Overprescribing of prescription opioid analgesics is acknowledged to be a major international public health problem. There is an increasing body of evidence on potentially inappropriate opioid use leading to clinically significant adverse events, and limited evidence regarding the efficacy of opioids in the longer term. Regular monitoring of chronic prescription opioid use and deprescribing (medication withdrawal) may be required to minimise the risk of harms. Deprescribing is defined as the act of reducing or ceasing medication that is no longer necessary or that may cause harm. Current prescribing guidelines provide advice regarding initiation of treatment and rarely address monitoring or medication discontinuation, or, where they do, provide inadequate cessation guidance and support. As such, novel opioid cessation approaches are needed to ensure appropriate opioid use. The objective of this project is to develop evidence-based opioid deprescribing guidelines to provide guidance on how and when to stop opioids.

Australian Clinical Practice Guidelines Register

Investigators: Associate Professor Danijela Gnjidic (University of Sydney), Dr Carl Schneider (University of Sydney), Ms Aili Langford (University of Sydney), Professor Christine Lin (IMH)

Investigators of the Opioid evidence-based deprescribing guidelines project and a guideline development group have developed a resource titled: Communication Techniques for Opioid Tapering Conversations Guide.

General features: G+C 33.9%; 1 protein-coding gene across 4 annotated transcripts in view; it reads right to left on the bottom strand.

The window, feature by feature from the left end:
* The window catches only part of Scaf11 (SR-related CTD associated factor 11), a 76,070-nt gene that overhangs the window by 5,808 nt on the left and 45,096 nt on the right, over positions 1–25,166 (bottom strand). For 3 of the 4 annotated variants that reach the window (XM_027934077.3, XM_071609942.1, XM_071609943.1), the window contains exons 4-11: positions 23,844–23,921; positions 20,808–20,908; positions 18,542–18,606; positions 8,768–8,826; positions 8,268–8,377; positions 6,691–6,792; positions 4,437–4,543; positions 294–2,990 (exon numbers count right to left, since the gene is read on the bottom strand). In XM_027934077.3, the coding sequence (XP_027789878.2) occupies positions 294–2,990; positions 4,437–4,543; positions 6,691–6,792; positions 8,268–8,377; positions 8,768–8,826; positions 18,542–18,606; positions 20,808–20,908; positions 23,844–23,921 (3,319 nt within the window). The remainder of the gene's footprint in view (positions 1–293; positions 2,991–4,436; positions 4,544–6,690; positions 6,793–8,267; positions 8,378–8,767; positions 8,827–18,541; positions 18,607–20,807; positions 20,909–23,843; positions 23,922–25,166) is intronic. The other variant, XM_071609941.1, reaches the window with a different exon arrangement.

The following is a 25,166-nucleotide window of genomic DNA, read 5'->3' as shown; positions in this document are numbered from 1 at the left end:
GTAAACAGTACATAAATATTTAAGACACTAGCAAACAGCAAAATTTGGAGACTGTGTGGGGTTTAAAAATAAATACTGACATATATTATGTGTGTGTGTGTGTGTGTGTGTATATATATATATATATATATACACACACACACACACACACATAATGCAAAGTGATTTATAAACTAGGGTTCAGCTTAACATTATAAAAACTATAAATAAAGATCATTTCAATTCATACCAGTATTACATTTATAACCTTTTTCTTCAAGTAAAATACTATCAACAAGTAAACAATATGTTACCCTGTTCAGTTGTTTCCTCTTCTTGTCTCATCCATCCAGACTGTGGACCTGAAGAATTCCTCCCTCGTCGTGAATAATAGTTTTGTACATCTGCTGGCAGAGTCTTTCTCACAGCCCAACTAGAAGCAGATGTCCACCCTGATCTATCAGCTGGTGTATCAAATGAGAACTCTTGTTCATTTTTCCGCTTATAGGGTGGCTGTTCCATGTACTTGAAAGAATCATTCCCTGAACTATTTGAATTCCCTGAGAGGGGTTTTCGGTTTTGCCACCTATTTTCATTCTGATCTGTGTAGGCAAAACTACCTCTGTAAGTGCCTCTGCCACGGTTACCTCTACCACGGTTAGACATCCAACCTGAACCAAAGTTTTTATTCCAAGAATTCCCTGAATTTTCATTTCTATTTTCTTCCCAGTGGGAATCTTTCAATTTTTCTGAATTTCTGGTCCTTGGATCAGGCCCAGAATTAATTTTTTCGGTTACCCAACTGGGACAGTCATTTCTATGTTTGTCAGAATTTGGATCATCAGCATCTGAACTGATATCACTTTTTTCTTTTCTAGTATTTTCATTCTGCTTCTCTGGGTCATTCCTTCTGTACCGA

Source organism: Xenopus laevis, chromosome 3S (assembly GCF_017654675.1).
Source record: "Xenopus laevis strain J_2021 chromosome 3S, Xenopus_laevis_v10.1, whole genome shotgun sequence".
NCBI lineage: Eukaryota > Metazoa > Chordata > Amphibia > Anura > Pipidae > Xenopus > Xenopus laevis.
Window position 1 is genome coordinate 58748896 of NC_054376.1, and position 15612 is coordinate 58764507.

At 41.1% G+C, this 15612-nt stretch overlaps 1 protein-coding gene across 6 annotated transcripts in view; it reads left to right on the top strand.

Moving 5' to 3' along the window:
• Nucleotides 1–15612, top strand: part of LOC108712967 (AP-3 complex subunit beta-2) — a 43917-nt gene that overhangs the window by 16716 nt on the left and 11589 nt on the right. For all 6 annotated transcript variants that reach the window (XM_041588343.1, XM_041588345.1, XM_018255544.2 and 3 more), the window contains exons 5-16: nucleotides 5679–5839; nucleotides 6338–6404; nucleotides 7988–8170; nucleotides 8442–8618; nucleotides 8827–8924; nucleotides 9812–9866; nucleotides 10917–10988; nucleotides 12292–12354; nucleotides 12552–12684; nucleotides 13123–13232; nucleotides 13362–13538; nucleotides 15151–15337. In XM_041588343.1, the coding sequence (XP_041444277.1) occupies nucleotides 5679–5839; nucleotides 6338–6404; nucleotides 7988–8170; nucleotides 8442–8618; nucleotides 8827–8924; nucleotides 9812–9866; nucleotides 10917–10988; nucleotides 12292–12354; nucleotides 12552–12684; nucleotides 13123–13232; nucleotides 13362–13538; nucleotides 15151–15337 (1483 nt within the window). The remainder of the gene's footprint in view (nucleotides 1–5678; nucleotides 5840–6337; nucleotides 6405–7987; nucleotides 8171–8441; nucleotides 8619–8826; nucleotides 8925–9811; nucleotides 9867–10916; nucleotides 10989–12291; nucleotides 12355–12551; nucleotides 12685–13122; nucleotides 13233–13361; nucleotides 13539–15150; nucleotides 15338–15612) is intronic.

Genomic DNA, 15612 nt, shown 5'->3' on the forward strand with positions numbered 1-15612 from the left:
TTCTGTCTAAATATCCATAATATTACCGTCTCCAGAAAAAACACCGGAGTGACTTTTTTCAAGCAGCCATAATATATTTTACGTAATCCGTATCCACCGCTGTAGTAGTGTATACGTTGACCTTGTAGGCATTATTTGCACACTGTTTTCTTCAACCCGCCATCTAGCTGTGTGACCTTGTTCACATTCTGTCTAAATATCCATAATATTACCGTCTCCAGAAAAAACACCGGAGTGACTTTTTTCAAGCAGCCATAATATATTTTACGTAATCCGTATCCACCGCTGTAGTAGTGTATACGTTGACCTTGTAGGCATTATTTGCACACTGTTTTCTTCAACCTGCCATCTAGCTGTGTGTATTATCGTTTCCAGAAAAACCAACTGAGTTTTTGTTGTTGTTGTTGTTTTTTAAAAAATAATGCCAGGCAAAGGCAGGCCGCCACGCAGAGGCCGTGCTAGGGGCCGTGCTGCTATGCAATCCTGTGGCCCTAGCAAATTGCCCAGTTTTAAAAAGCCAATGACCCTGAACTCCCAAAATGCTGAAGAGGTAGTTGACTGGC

The Communication Techniques for Opioid Tapering Conversations Guide has been adapted using the ‘FRAME’ acronym for leading deprescribing conversations with permission by the authors of “Communication Techniques for Deprescribing Conversations”. This conversation guide aims to provide guidance on structuring opioid tapering conversations and can be used in conjunction with existing clinical and policy guidance.

Guideline development group members: Professor Lisa Bero, Professor Fiona Blyth, Dr Jason Doctor, Dr Simon Holliday, Professor Yun-Hee Jeon, Dr Joanna Moullin, Associate Professor Bridin Murnion, Associate Professor Suzanne Nielsen, Ms Rawa Osman, Dr Jonathan Penm, Dr Emily Reeve, Dr Sharon Reid & Ms Janney Wale.

Suggested Citation: Langford AV, Gnjidic D, Schneider CR. Communication techniques for opioid analgesic tapering conversations. Sydney: The University of Sydney; 2020.

Communication techniques for opioid analgesic tapering conversations

Theme leader: Professor Chris Maher

BAppSc(Phty), GradDipAppSc(ExSpSc), GradDipAppSc(ManipPhty), PhD, DMedSc, FACP, FAAHMS

Professor Chris Maher is an NHMRC Principal Research Fellow and Fellow of the Australian Academy of Health and Medical Sciences. His clinical training is in physiotherapy and he is a fellow of the Australian College of Physiotherapy. Chris is best known for his clinical research evaluating the management of low back pain which has been published in leading journals including New England Journal of Medicine, Lancet, Annals of Internal Medicine and British Medical Journal.